There’s a thing kids do when they write letters or essays. They write “Oh, and...” as if the reader were receiving their words in real time. They don’t know how to hide their stream of consciousness from their writing. If you’re writing in a burst of inspiration, you might do it too. Writing your thoughts out is fine. But before you send, you should edit.
All writing is, at some level, a stream of consciousness. But if you respect your recipients’ time, or if you just want to look like you have your shit together, you should always do a quick edit on any email (or memo or document or blog post) over three sentences long.
This is especially important when you’re writing outside your wheelhouse. If you’re writing a high-stakes email, or a speech you’re not used to giving, you’re more likely to become too self-aware, and to nervously put that self-awareness into your writing. You write about the process of writing, whether you know it or not. You define terms that no one needs defined. Your sentences refer to your other sentences.
You turn into Perd Hapley from Parks and Rec: “Issue number one is the first issue we’re going to talk about.” “A slogan is a series of words that have a meaning.” “The statement that this reporter has is a question.” Or, worse, you sound like the Bad U.S. President.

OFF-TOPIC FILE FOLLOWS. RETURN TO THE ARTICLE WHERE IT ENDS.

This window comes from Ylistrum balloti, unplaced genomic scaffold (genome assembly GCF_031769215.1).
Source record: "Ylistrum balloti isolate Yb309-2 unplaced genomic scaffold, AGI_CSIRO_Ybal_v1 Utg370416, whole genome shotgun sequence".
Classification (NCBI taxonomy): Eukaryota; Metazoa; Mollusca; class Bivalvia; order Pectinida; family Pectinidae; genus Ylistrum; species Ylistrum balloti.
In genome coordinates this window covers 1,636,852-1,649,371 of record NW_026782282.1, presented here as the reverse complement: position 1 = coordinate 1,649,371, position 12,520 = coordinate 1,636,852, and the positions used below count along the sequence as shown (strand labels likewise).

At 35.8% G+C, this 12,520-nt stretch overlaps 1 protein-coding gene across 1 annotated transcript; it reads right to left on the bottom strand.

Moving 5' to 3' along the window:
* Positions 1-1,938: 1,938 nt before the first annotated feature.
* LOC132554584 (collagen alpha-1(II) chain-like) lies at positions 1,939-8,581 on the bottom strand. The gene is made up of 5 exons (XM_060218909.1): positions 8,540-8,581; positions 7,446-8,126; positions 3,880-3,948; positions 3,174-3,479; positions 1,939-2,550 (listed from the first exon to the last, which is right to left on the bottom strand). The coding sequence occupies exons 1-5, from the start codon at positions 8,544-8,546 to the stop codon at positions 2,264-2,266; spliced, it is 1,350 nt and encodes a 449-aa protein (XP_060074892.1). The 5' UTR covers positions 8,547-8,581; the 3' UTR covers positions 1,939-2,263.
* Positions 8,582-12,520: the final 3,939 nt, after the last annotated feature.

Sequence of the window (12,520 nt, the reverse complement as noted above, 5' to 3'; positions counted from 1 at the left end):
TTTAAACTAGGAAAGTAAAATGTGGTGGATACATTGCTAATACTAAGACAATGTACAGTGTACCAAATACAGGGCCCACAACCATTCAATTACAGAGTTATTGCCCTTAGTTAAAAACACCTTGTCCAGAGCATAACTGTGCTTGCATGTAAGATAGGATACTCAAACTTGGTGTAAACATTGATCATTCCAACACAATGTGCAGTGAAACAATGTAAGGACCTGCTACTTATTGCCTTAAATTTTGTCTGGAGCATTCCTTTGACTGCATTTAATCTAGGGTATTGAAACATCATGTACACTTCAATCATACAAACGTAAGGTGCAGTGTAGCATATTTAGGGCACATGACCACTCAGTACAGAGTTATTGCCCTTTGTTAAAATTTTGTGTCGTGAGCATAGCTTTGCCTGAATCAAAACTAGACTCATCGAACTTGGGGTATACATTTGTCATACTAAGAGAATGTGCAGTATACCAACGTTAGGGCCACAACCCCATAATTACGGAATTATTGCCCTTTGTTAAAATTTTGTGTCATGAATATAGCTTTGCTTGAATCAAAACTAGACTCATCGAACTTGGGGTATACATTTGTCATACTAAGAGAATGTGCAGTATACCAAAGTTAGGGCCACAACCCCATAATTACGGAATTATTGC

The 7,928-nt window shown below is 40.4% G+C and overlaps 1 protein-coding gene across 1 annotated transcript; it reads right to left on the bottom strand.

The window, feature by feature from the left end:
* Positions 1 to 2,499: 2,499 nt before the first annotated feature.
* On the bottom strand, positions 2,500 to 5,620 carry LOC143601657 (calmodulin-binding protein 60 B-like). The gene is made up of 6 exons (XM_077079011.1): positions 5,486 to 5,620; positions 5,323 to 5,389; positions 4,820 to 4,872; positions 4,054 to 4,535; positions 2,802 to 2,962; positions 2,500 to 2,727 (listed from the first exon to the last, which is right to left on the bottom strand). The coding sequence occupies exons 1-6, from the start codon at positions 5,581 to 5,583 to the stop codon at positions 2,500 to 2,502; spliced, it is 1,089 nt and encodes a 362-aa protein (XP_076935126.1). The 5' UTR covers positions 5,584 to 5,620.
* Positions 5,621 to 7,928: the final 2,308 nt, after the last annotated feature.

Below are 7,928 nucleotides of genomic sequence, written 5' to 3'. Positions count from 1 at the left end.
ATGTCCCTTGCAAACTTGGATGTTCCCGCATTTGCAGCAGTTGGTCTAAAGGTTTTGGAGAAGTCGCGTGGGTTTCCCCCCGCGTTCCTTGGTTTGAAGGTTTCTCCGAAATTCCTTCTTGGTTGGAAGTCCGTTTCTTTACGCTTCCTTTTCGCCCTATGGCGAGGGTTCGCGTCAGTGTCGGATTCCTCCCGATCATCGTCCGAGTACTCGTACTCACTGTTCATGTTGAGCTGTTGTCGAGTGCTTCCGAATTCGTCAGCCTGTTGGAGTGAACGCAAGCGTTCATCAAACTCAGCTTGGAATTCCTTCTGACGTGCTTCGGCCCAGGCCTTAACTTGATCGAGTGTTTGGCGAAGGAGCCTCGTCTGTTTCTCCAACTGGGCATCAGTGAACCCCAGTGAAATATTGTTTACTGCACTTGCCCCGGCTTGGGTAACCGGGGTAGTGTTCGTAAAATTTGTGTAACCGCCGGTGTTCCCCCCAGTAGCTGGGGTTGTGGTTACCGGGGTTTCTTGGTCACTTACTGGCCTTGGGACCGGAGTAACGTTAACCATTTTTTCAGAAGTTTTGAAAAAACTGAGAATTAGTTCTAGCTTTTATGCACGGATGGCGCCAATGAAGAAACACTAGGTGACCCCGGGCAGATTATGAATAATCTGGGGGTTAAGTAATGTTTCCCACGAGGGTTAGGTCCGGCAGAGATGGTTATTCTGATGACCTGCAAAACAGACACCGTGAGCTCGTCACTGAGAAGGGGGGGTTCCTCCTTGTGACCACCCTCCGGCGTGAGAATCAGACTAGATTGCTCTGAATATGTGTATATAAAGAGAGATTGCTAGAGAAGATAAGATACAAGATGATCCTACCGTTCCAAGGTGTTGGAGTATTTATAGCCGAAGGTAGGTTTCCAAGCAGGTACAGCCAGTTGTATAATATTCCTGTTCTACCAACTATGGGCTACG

Go through your message and strip out all the self-reference, the second-guessing, and the redundancy. Again, it’s not a problem that you wrote all that. It’s only a problem if you don’t edit it out. It’s similar to another basic editing tool: Delete the first paragraph, which you probably spent warming up. Delete the last paragraph, which was repetitive or overreaching. Save your readers time and energy.
This is one tactic in the larger strategy of BLUF: Bottom Line Up Front. Other tactics include putting a tl;dr on the top of your message, and providing context for all requests. This blog post from content marketing agency Animalz describes the full strategy, with examples. It takes the nebulous concept of “editing” and gives it purpose and direction: to make an email that convinces people to do what you want.